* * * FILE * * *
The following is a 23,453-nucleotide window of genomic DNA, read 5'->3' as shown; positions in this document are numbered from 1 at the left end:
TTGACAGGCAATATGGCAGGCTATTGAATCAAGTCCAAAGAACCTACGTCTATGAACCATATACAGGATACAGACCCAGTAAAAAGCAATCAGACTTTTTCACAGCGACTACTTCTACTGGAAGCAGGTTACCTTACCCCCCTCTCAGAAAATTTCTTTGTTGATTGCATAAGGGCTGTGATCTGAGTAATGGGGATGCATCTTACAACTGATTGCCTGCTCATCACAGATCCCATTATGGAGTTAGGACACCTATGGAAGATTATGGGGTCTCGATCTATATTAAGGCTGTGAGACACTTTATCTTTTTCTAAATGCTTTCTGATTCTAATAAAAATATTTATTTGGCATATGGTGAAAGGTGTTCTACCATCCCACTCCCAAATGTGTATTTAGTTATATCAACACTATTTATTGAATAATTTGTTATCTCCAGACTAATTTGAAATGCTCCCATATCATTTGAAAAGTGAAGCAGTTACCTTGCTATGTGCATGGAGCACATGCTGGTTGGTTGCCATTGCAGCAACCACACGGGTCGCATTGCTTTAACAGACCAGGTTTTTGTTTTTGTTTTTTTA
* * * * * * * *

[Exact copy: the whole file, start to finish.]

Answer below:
The following is a 23,453-nucleotide window of genomic DNA, read 5'->3' as shown; positions in this document are numbered from 1 at the left end:
TTGACAGGCAATATGGCAGGCTATTGAATCAAGTCCAAAGAACCTACGTCTATGAACCATATACAGGATACAGACCCAGTAAAAAGCAATCAGACTTTTTCACAGCGACTACTTCTACTGGAAGCAGGTTACCTTACCCCCCTCTCAGAAAATTTCTTTGTTGATTGCATAAGGGCTGTGATCTGAGTAATGGGGATGCATCTTACAACTGATTGCCTGCTCATCACAGATCCCATTATGGAGTTAGGACACCTATGGAAGATTATGGGGTCTCGATCTATATTAAGGCTGTGAGACACTTTATCTTTTTCTAAATGCTTTCTGATTCTAATAAAAATATTTATTTGGCATATGGTGAAAGGTGTTCTACCATCCCACTCCCAAATGTGTATTTAGTTATATCAACACTATTTATTGAATAATTTGTTATCTCCAGACTAATTTGAAATGCTCCCATATCATTTGAAAAGTGAAGCAGTTACCTTGCTATGTGCATGGAGCACATGCTGGTTGGTTGCCATTGCAGCAACCACACGGGTCGCATTGCTTTAACAGACCAGGTTTTTGTTTTTGTTTTTTTA